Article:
Saturday, May 28, 2016

Guilty or not guilty? Roger Rogerson and Glen McNamara murder trial nears end

FOR those involved in the murder trial of former detectives Roger Rogerson and Glen McNamara, there will soon be little to do but wait.
Police, lawyers, the families of both men and their accused victim Jamie Gao, as well as the two accused themselves, have been suspended in time, frozen since a few moments inside a Padstow storage shed on the afternoon of May 20, 2014 when three people walked in and only two came out.
The trial is nearing its end, with the jury expected to begin considering a verdict in coming days, as soon as the barristers involved for the Crown, Rogerson and McNamara finish their closing address, their last chance to convince the jury.
At present there are still 13 members of the jury, as extra members were empaneled due to an estimated trial length of three months, and one will be removed through a ballot system just before consideration of the verdict begins.
Both men have pleaded not guilty to murder and taking part in the supply of 2.78kg of ice brought by Gao to the storage unit for a planned lucrative drug deal.

While both men have a right to silence and were under no obligation to give evidence, they chose to take the witness stand and give their accounts over several gruelling days of questioning by their own lawyers, as well as cross- examination. 
What emerged were two very different stories, told in starkly contrasting manners.
McNamara, his voice often becoming distressed, says Rogerson shot Gao while “seething with anger” over the handover of drugs and cash, and then threatened the safety of McNamara and the lives of his daughters if he didn’t co-operate with the disposal of the body.
Rogerson, whose voice remained steady as he gripped the witness box with both hands each day, said that by the time he entered the storage unit Gao was dead on the floor, with his friend McNamara telling him the young man had “shot himself” during a “real struggle” between the pair for the gun.
Crown prosecutor Christopher Maxwell QC told the jury — as he did in his opening address in the early days of February — that they do not have to determine which man was the shooter in order to return verdicts of guilty to murder, as the two men are being tried under a joint criminal enterprise.
Mr Maxwell presented to the jury lists of circumstances he said prosecutors have revealed in the evidence as proof of the Crown case of beyond reasonable doubt.
For McNamara, they include the more than 20 meetings he had with Gao in the months before the execution, documented by CCTV footage and text message exchanges, and internet searches on his laptop for the type of firearm that police believe was used to kill the 20-year-old — the murder weapon has never been found.
McNamara said in his evidence he was meeting with Gao because the university student was a source for a planned true crime book on drug syndicates and Asian triad gangs, but Mr Maxwell said there has been no evidence of written notes made by the 57-year-old for this book.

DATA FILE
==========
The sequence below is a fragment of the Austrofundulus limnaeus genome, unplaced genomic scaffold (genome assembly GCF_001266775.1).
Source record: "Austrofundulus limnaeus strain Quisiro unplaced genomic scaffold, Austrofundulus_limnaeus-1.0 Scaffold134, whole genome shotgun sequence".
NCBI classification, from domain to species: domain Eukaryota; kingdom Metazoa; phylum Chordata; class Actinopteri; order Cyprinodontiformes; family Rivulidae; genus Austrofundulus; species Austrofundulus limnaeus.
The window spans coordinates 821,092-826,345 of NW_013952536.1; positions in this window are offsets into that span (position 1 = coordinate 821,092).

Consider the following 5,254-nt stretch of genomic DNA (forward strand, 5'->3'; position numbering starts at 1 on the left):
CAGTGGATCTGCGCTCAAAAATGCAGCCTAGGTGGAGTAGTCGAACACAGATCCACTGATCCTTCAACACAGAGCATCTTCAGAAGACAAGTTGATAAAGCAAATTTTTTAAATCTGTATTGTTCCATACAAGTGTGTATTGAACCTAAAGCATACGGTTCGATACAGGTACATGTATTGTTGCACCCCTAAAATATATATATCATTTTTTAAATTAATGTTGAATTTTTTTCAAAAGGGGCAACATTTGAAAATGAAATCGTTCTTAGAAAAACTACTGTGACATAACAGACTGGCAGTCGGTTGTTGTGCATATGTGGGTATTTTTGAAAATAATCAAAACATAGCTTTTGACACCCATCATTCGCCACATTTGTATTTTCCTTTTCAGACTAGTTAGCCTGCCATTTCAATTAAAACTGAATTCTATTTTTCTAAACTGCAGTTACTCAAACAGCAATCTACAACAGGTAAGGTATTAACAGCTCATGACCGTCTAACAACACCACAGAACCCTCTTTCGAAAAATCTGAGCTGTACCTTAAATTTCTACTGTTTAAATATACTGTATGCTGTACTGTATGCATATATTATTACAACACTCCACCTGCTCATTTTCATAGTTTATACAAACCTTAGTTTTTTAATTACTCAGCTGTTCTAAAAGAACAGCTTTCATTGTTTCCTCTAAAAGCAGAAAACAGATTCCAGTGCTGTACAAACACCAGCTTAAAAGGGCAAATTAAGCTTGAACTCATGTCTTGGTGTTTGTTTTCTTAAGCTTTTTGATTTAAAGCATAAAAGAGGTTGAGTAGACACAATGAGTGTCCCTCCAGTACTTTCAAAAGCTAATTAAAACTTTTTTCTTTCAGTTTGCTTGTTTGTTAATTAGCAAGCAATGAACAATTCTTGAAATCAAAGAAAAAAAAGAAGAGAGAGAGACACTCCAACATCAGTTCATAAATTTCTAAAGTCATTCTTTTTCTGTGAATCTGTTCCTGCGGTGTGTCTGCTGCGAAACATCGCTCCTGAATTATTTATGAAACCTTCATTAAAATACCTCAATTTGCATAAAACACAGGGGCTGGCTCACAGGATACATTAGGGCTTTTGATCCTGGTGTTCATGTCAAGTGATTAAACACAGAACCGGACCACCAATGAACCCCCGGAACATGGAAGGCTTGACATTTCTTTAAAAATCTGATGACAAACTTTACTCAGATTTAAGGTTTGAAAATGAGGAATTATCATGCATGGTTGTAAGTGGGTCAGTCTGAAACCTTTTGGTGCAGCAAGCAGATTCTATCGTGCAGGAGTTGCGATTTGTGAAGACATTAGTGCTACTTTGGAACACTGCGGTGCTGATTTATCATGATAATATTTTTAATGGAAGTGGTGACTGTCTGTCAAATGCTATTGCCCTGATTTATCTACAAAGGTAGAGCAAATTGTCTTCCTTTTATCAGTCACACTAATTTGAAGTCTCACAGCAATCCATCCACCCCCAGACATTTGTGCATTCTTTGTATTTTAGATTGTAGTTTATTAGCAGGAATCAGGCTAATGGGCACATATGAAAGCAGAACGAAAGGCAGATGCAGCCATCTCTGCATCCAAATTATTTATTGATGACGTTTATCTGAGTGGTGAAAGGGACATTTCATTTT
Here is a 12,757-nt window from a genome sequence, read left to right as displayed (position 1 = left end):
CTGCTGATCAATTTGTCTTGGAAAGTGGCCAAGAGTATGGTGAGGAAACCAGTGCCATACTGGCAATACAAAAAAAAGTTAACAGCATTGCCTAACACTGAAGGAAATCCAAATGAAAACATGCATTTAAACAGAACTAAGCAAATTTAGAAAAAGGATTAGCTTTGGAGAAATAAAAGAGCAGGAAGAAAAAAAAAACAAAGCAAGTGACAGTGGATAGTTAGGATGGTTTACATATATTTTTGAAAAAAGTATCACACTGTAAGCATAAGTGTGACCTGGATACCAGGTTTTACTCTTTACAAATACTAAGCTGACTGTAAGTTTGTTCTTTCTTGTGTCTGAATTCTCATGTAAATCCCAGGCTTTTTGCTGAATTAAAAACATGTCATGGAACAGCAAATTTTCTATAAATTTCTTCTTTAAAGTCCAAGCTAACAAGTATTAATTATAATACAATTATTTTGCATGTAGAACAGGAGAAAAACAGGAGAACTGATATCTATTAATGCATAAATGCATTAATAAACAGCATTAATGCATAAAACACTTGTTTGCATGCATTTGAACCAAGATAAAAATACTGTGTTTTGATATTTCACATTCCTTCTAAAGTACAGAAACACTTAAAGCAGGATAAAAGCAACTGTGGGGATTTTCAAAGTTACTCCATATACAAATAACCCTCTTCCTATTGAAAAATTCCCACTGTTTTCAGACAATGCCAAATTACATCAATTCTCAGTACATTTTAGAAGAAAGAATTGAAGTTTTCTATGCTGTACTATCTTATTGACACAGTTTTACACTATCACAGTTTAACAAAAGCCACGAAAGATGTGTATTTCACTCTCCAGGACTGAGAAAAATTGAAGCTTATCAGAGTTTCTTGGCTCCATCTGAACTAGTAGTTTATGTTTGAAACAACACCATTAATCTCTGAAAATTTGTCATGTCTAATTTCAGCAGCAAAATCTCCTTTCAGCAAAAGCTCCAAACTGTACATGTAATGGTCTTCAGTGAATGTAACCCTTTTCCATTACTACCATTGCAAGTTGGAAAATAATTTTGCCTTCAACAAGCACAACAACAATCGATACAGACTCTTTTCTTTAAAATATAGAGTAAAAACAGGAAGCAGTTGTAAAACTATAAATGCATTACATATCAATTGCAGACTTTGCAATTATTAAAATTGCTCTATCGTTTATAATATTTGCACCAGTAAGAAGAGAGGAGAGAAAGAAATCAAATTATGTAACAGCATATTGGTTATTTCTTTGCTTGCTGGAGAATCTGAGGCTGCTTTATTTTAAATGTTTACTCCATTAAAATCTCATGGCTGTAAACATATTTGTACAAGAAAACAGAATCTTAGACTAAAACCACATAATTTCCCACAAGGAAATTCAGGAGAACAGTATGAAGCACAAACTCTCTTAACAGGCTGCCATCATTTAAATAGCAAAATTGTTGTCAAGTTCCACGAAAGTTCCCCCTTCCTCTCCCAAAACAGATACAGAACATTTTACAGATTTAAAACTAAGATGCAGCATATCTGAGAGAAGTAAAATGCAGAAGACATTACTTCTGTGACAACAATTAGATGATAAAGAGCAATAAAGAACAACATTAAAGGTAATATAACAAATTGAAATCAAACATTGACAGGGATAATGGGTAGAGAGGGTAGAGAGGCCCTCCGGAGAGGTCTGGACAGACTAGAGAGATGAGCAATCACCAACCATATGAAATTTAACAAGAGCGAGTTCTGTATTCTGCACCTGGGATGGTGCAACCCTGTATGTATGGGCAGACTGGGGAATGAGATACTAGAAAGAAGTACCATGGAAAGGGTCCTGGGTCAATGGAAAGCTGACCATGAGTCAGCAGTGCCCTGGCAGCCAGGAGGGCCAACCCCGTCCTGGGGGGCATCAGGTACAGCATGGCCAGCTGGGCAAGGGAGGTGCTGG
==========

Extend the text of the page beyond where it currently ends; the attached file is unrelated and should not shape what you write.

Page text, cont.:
Prosecutors have also pointed to Rogerson making a trip to Rent A Space the day before the murder to remove office furniture from the shed that had been leased by his friend Michael Maguire, who has since died.
Rogerson’s lawyer George Thomas has rubbished the suggestion the 75-year-old acted in a “joint criminal enterprise” with McNamara, drawing on a window of three minutes and 19 seconds when his client was not inside shed 803.
Mr Thomas also suggested to the jury — who he said should consider themselves like “bees ... bees working in a hive” towards a verdict — that if there had been a plan all along to kill the university student, then both Rogerson and McNamara would have waited inside to “ambush” Gao.
Mr Thomas told the jury that “Glen McNamara intended to kill Jamie Gao”.
“That was why the surfboard bag (in which Gao’s body was removed from the shed) was there (in McNamara’s car). It was how the body was to be taken out,” Mr Thomas said.
He said that, if there had been a plan to kill Gao all along on Rogerson’s part, he would have been in the shed at the same time as the other two — “not arrive later”.
“What is the point of that?” Mr Thomas asked the jury.
“(If that was the plan) you would have Rogerson (already) in there to do the killing, you would have the surfboard bag ready ... have the site properly prepared if there is a planned execution.”
Mr Thomas urged the jury to “reject outright” the claim by McNamara that, when they took Gao’s body out to sea the day after the shooting, Rogerson fired two shots from the boat as he warned him not to contact police.
McNamara’s barrister Gabriel Wendler will begin his closing address next week, and will be followed by a summary from Justice Geoffrey Bellew.
The jury will retire and return only to ask a question or deliver their verdicts.
For those involved in the case, there will be nothing to do but wait inside the historic King St court complex — nearly four months of witnesses, submissions and often tense cross-examination boiling down to one word or two.
Guilty or not guilty.

Wednesday, May 25, 2016

Rogerson hasn't lied to jury: lawyer

Roger Rogerson lied to witnesses after Sydney student Jamie Gao was killed, but has never lied to the jury, his lawyer has claimed in closing submissions for the former policeman's almost four-month murder trial.
Rogerson and former colleague Glen McNamara have both pleaded not guilty to the shooting murder of Mr Gao in a Padstow storage unit on May 20, 2014.
The crown alleges the duo spent several months conspiring to rip Mr Gao off by stealing 2.78kg of the drug ice in his possession, then dump his body in the ocean near Cronulla to make him disappear.
George Thomas on Wednesday told the NSW Supreme Court jury Rogerson had admitted that after Mr Gao was killed - shot, he claims, by McNamara - the pair went to Kennards Hire to get equipment to move the body.
"He freely admitted he had spoken to the shop attendant about the lathe they wanted to move," Mr Thomas said, referring to the lie Rogerson told the witness.
"What was he supposed to tell the man - that he had been parachuted into a situation that involved a man being killed and that he was parachuted into this situation of the body having to be moved and lifted into a boat?"
Mr Thomas has also rejected evidence that Rogerson entered the Padstow storage unit where the murder is said to have taken place, three minutes after McNamara and Mr Gao, as evidence of a joint criminal enterprise.
"Why not just have Rogerson in the shed to start with so that he's in the shed ready for Gao to arrive and kill him, ambush him?" he said.
Mr Thomas urged the jury to reject claims by McNamara his involvement in Mr Gao's death was under duress because Rogerson had threatened his life and his family's lives.
He instead said McNamara's duress defence was a "fabrication" to explain both why he was seen on CCTV in the aftermath of the murder, and in possession of ice allegedly stolen from Mr Gao.
Defence closing submissions are continuing.